The holiday season is always a sickening deluge of parties, stiff “holiday cheer” (which I temper with stiff drinks) and a glut of obligations. In a year of highs (getting my own column, fluffing an increasingly enviable Afro) and lows (finally ending that relationship, trying not to strangle yokels at the day job) I needed the festive distractions of the silly season more than ever. I spent Thanksgiving in the ER grappling with my mother’s decaying health taking breaks only to try to coax her into retiring and to bitch about the lack of beer in the hospital gift shop. At dinner, I looked after my mother during one of those large family gatherings attended by old African aunties and uncles who think “my writing career in New York” is a euphemism for “hooking on Hunts Point.” I returned to New York only to field calls from relatives who dropped clumsy hints (“why don’t you move back to Boston and take of your mother?”) about how I should handle the situation. Hello stress-related acne.

Managing her health crisis from another state, doctors regarded me like a crackpot with reverse-Munchausen syndrome. After rattling off a list of concerns M.D.s would respond “well she looks just dandy! We sent her off with some Halls and a smile. To do any conclusive tests we’ll need her consent and $20,000 for a new vending machine in the break room. Where are you calling from again?” Doctors would announce to colleagues that I was her daughter from New York as if I wasn’t interested in her well-being but instead looking for the right moment to steal her wallet. Between witnessing my ever-fabulous mother (we used to get mistaken for sisters until, well, I moved away) fade into a shadow of her former self and dealing with residents who act like they got their book-learnin’ from the Fisher Price School of My First Malpractice Suit, I needed some cot-damn holiday cheer.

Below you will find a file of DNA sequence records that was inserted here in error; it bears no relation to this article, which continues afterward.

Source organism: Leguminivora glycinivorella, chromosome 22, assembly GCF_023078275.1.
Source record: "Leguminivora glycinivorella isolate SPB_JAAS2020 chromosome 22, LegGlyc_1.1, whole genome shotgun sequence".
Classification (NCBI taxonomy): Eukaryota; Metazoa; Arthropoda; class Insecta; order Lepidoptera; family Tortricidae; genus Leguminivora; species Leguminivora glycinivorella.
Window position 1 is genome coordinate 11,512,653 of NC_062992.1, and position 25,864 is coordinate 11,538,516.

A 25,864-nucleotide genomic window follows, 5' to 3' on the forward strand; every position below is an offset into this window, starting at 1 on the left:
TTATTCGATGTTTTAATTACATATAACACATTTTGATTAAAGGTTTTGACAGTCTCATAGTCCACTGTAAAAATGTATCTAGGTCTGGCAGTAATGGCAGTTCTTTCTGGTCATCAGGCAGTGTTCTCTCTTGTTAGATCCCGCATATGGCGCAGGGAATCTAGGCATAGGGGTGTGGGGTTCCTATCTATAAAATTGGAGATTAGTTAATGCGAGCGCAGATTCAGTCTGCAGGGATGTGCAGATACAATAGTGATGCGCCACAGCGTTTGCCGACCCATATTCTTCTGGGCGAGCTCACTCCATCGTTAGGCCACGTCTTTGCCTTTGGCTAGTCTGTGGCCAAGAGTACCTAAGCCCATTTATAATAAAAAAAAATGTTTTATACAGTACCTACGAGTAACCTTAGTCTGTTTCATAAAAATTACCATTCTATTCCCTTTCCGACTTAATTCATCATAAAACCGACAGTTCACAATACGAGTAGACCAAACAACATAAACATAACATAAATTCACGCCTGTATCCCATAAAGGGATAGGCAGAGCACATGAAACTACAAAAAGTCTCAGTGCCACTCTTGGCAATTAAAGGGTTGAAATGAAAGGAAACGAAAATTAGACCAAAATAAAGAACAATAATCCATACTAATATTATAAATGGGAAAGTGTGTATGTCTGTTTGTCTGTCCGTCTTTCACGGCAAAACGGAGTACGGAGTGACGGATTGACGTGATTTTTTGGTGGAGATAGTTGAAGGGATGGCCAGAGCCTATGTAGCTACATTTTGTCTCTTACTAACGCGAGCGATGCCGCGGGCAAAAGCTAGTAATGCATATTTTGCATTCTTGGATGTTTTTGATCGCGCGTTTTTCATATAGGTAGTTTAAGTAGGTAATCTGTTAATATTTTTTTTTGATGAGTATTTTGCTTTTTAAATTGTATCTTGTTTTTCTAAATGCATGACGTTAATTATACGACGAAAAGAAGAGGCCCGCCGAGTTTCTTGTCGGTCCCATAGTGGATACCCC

The only fete I could drag myself to was the Okayplayer and Frank 151 bash at B.B. Kings. The lineup was like The Roots Present Everyone They’ve Ever Met – EVER. Melle Mel milled about in a white suit that can only be described as “pimpalicious.” After a tepid set by Tanya Morgan featuring 88 Keys and a jazzy appearance from Alice Smith, Res and Talib Kweli satisfied fans with “Get By” and “We Got The Beat.” When The Roots began rocking the frenetic thump of “You Got Me,” we knew it was time for an extra special female guest. Out came Estelle with a completely uncalled-for bowl cut. Despite the “Family Ties” hair, she delivered a dubby version of the classic Roots joint and segued into her dubby single, “Come Over.”

After The Roots performed Fela Kuti’s “Beasts Of No Nation,” Bilal, looking and sounding like the bastard love child of Melvin Van Peebles and Prince, howled his way through an epic rendition “Soul Sista.” Q-Tip performed “Manwomanboogie,” “Gettin’ Up” and a few gnarly freestyle bars. Pharoahe Monch and Black Thought joined in and then, smooth as pie, Q-Tip swapped drumming duties with ?uestlove. So then, it’s ‘Tip on drums, Thought on the mic and my jaw on the floor. I left around 2 AM with the plucky tones of The Roots’ “Next Movement” as my traveling music.

I dread it every year but in 2008, I learned that the holidays can always be worse. So bless The Roots, a band that has given me countless memories that don’t involve congested shopping malls and tense family moments. Bless the friends who have been able to slip in a festive distraction here and there. And bless my ma, whose wallet I hope to make off with come Christmas morn.